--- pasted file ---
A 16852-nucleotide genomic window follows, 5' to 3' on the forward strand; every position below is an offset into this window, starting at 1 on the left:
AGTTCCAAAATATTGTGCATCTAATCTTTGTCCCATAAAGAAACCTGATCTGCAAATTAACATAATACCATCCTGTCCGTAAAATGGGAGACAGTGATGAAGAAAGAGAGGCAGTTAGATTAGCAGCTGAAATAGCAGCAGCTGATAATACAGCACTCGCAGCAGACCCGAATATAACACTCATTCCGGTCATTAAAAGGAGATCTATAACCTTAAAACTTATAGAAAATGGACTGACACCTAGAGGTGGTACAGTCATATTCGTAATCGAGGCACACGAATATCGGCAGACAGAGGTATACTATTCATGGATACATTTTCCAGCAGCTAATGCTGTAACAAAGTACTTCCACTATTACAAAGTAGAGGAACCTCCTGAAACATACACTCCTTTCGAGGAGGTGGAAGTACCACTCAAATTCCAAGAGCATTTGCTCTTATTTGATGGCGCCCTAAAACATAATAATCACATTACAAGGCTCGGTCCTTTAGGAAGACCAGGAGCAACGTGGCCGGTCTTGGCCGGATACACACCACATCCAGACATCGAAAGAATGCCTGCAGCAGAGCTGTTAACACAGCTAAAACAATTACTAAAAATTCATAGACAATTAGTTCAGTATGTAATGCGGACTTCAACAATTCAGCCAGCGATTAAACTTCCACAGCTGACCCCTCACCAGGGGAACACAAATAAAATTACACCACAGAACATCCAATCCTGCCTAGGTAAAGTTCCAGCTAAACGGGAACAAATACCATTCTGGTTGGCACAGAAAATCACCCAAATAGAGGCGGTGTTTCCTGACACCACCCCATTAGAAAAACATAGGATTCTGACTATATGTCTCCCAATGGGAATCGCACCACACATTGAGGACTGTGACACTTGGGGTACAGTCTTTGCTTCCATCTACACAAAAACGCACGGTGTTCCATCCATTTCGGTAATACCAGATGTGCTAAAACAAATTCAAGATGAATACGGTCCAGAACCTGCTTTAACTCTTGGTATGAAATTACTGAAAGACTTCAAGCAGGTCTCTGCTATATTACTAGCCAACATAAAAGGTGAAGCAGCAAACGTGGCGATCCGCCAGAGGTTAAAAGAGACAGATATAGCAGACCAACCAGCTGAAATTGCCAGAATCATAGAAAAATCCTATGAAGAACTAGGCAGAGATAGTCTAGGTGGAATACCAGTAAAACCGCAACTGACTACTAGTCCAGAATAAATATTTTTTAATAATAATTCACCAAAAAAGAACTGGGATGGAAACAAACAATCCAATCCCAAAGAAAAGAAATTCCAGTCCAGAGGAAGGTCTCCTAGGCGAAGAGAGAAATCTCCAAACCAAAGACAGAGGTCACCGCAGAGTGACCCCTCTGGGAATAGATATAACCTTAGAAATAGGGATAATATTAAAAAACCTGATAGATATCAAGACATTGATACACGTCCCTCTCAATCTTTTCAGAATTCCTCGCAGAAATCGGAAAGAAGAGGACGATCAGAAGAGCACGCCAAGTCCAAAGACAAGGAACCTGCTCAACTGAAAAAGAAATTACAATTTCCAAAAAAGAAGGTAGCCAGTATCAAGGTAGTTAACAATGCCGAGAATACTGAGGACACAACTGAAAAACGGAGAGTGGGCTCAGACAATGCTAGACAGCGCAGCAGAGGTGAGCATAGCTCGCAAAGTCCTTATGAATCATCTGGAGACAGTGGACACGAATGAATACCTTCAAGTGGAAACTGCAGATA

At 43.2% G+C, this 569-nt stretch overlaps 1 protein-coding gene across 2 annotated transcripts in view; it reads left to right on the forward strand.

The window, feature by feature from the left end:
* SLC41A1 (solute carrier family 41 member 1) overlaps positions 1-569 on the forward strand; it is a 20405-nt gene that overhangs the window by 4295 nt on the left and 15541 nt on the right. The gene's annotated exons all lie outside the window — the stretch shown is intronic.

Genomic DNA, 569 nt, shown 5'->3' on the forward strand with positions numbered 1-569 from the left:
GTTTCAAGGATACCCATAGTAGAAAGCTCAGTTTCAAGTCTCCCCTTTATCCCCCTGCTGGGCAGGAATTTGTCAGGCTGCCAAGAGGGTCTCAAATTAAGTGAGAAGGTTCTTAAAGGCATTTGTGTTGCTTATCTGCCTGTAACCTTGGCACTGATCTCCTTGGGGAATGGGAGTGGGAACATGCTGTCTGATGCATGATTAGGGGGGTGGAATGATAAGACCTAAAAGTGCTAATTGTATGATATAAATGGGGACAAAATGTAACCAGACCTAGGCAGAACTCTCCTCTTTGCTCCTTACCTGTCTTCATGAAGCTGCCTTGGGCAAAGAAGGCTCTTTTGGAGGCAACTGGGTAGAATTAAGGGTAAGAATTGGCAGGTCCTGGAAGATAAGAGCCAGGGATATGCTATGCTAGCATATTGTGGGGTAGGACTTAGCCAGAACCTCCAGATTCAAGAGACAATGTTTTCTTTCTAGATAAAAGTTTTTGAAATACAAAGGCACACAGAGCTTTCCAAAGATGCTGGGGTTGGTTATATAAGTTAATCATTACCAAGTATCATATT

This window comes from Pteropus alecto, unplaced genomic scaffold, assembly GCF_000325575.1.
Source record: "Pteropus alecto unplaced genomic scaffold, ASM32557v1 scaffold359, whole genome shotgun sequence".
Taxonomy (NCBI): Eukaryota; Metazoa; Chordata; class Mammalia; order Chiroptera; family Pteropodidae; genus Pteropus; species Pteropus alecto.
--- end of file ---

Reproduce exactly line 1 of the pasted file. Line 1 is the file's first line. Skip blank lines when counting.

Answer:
A 16852-nucleotide genomic window follows, 5' to 3' on the forward strand; every position below is an offset into this window, starting at 1 on the left: